Local Biz: Come Sail Away

Sixthman is in the business of rocking the boat

About half of Grant Park–based Sixthman’s twenty-eight employees have just returned from a cruise to Grand Cayman with Kid Rock and 2,000 of his screaming, adoring, tattooed, and bikinied fans. But CEO Andy Levine and his staff weren’t sunning on the lido deck or sipping mai tais. They were hustling to run concerts and contests, organizing meet and greets and autograph sessions with the bands on the cruise’s lineup. They paused for a beer only after their midnight staff meeting.

A decade ago, Levine was the manager for alterna-pop band Sister Hazel when they decided to reward loyal fans. You know, a cookout or something. Then Levine met a travel agent with a better idea: What about a cruise?

The thought of being trapped at sea with superfans could give the friendliest bands pause, but Sister Hazel was in. “We did not want the stigma of shuffleboard and bingo; that was the only concern,” says front man Ken Block of the first cruise in 2001, dubbed the Rock Boat. He shouldn’t have worried. Despite working around nonfan passengers, Levine turned the trip into a “rock-and-roll lovefest,” says Block.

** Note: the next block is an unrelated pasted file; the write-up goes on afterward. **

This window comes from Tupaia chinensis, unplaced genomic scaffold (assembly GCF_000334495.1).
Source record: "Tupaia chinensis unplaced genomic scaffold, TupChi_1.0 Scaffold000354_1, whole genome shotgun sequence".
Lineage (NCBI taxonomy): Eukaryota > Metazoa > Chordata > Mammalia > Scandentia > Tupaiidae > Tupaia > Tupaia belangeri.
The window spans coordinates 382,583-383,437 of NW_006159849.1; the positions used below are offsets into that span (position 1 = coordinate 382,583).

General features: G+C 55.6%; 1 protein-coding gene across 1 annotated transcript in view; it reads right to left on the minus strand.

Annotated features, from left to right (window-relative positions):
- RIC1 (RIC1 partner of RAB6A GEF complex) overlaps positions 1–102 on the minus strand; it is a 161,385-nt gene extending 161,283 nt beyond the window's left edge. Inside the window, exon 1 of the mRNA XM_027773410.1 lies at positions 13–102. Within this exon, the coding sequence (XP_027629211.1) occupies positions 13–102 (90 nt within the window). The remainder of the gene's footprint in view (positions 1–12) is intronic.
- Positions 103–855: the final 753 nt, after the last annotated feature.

After the success of the first Rock Boat, Levine knew he wanted it to be an annual event. And that he wanted the whole boat. (Price to rent: $750,000. Up front.) Sixthman—a reference to the supporting role that sports fans play—was born.

There have been choppy moments (note: It’s not good to run out of beer in the Bahamas), but the company has learned how to run a good party barge. It now manages about a dozen voyages each year to ports such as St. Croix and Belize. Each cruise features the likes of Emmylou Harris, John Mayer, Lynyrd Skynyrd, and Zac Brown Band, a little-known group on previous Rock Boats that will host its own cruise this September (cabins were lately still up for grabs, starting at $699).

“We’re like wedding planners for 2,200 brides, with twenty-two lead singers,” says Levine. “If we’re not delivering what we promised, they don’t come back.” Fortunately, 60 percent do return. Employees are happy too. They enjoy the casual office atmosphere, not to mention the working vacations.

Photograph by Will Byington